Health and Medical News and Resources

General interest items edited by Janice Flahiff

Apply folk wisdom to your family practice patients (How to turn unsolicited advice into positive communication!)12

Great article on communication/relationship skills.
It shows how to show you value advice on your own terms.

This reminds me of a scene in Gone With the Wind. Rhett takes baby Bonnie for a walk in her baby carriage. He passes two older women and asks for their advice on breaking the child’s habit of thumb sucking. Although the advice does not seem good, Rhett smiles and thanks them profusely. After Rhett departs, the women talk amongst themselves what a wonderful father Rhett is.

From the 12 August 2012 article at KevinMD.com

Late in my family practice residency – and very early in my parenting career – I had mentioned the persistent and sometimes uncomfortably intrusive suggestions offered by my mother and mother-in-law. One of our faculty, a seasoned pediatrician and parent, made the suggestion that I call both sets of grandparents regularly and ask for advice. He pointed out that their motivation (to be helpful and involved) was beyond reproach and that they probably had valuable insights to offer, if I could just reframe it to protect my own need to be autonomous and masterful. It worked like magic. The unsolicited advice nearly disappeared – and I learned a great deal from our conversations. The grandparents felt needed. I benefitted. And so did my kids.

Over the years, I have found it a valuable life strategy, and it comes up fairly frequently in practice:

  • I tell all new parents at my first opportunity that they should each call their in-laws regularly to discuss parenting concerns and ask for suggestions, pointing out that the investment in making them feel like a valued contributor will pay huge dividends over time, and making sure that they realize that asking for advice will make it easier to ignore it.
  • I suggest to parents that they play various versions of the “what if” game with their kids, getting the kids to help decide how best to set rules, reward success, and punish transgressions.
  • I tell young adults starting a marriage (or other long term relationship – times have changed) that they should make a point of asking their partner’s opinion and advice often and sincerely, to build a comfortable platform of sharing.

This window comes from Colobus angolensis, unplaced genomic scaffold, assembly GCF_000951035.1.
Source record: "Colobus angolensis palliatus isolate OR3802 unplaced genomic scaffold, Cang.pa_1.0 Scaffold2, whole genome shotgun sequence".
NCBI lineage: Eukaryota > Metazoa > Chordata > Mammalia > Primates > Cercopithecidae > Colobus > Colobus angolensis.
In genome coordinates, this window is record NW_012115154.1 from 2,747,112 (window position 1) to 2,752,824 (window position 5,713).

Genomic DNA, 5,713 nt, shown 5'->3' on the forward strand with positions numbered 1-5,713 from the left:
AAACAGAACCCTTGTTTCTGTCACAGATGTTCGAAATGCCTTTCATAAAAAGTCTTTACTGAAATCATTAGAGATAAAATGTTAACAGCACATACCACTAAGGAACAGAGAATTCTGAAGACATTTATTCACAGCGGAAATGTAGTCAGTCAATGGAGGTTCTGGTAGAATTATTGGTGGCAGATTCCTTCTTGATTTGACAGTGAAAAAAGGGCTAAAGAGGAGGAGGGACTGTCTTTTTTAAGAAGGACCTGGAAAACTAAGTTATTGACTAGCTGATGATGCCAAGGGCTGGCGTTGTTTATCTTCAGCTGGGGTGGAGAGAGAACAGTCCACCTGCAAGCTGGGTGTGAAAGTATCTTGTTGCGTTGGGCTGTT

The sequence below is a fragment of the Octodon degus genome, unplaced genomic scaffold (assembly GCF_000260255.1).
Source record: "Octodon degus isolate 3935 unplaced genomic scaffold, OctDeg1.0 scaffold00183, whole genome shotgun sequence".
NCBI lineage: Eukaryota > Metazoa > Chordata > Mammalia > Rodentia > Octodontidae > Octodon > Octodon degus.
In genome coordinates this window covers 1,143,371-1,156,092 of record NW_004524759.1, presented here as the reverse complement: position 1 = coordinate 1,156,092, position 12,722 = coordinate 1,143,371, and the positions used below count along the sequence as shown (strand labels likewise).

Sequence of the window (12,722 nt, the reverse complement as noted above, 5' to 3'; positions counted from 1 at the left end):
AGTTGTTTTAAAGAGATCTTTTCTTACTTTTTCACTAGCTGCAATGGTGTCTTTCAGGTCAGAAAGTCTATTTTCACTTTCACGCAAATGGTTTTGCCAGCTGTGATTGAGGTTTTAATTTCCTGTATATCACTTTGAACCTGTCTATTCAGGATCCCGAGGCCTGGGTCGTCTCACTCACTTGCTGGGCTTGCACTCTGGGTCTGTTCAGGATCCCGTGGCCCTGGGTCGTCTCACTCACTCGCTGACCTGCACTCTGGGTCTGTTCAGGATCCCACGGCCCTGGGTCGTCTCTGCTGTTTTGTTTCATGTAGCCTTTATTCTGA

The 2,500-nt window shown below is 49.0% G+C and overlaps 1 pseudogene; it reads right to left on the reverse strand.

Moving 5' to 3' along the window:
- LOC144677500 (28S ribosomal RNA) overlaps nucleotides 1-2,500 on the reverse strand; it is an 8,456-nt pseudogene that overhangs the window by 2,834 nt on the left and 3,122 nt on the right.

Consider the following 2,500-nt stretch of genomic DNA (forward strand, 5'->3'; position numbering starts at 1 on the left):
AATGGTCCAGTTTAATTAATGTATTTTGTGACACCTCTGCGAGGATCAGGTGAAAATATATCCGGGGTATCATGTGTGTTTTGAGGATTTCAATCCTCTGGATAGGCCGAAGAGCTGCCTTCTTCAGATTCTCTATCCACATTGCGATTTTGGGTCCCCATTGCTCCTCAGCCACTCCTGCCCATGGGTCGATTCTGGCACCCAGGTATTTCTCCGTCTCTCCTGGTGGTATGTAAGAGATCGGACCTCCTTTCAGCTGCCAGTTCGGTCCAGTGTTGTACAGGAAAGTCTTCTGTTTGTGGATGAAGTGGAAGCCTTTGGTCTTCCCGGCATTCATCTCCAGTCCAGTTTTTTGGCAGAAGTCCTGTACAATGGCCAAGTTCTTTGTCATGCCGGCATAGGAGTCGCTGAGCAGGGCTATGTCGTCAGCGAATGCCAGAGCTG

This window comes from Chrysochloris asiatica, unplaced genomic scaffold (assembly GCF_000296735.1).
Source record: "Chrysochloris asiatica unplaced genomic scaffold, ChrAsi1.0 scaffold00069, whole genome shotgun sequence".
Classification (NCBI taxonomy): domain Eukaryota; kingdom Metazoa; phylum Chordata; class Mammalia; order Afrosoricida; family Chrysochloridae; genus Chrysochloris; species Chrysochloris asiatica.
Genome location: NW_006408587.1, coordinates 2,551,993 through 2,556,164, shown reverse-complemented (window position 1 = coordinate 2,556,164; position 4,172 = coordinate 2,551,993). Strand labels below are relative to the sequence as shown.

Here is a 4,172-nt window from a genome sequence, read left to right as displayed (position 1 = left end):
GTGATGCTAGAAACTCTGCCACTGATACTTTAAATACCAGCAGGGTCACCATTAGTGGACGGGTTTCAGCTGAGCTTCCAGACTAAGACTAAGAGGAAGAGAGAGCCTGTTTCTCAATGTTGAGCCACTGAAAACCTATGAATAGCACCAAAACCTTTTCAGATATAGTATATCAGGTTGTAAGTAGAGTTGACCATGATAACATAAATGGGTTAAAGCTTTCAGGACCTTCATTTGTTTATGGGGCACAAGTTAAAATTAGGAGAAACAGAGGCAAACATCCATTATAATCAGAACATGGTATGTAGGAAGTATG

• I suggest proactive questions and requests for feedback when I see people with job stresses.
  • When patients are diagnosed with a serious illness for which others will be directing their care (cancer, degenerative neurologic disease), I tell them we are going to be proactive rather than reactive, and schedule regular appointments to discuss their progress and concerns. This makes sure that they understand I want to remain involved, and I avoid having to deal with crises and questions in a vacuum. (Since we often have a long term relationship, I also find that they need to have me tell them the same things the specialist has said to understand it and believe it.)
  • When patients reach an age and health status where they are declining and vulnerable, I suggest that we schedule regular visits to talk about how things have gone and what problems we might expect, rather than waiting to things to go wrong.

Try it!

 

 

August 13, 2012 Posted by | Psychology | , , , , | 1 Comment

[Reblog] Radio: Old Dog, New Tricks? (Mental Health Radio Programs)

[Reblog] RADIO: OLD DOG, NEW TRICKS?

June 11, 2012 · by  · in Mass Media

The British Medical Journal recently highlighted award winning healthcare communication campaign efforts and I was intrigued that a radio program made the list of “imaginative and effective” communication methods.  This effort consisted of 12 phone-in radio programs with 22 clinicians to talk in-depth about different mental health issues.  It was specifically broadcasted to a rural and socially isolated area.  The main purpose: to reduce stigma surrounding mental health.

So, we have story telling narratives by our friends and neighbors in a rural and socially isolated region, broadcast for any and all to hear.  Is this innovative?  Any Frasier fan would likely say no.  But with this particular audience, (and not the bustling and heavily populated Seattle) I immediately thought of social norms.  (Without getting too theory heavy, think descriptive norms- what you believe is typical or normal and subjective norms- what your friends/family think.)  So, these fine British clinicians worked to reduce stigma by demonstrating that mental health issues not only exist, but they exist in your community.  Listen up Cornwall as your friends and neighbors talk about their mental health troubles!

Know Your Audience | Now, this could have been a fictional program with actors portraying mental health issues, moving this into an edu-tainment area, or perhaps a standard PSA, which is so often distributed via radio.  But what stood out to me was that this audience was not going to pay attention to a social media campaign or a TV commercial.  They might, however, pay attention to local folks telling their story, their experience with mental health on the radio.    Storytelling can be powerful and when balanced with the clinical expertise or evidence, has the potential to make an impact.  Yes, radio is an old medium.  But that doesn’t mean we can’t find new ways to use it.

I make no claims to be an expert in mental health stigma, but while looking into this issue, I came across a few interesting links.

Canada’s Anti-Stigma Ad Campaign

San Diego’s “It’s Up to Us” Anti-Stigma Campaign Radio Spots

Minnesota’s Twin Cities is building a mental health facility with reducing stigma in mind and in design.

National Alliance on Mental Illness- Stigma Busters

July 6, 2012 Posted by | Consumer Health | , , , , , | Leave a comment

   

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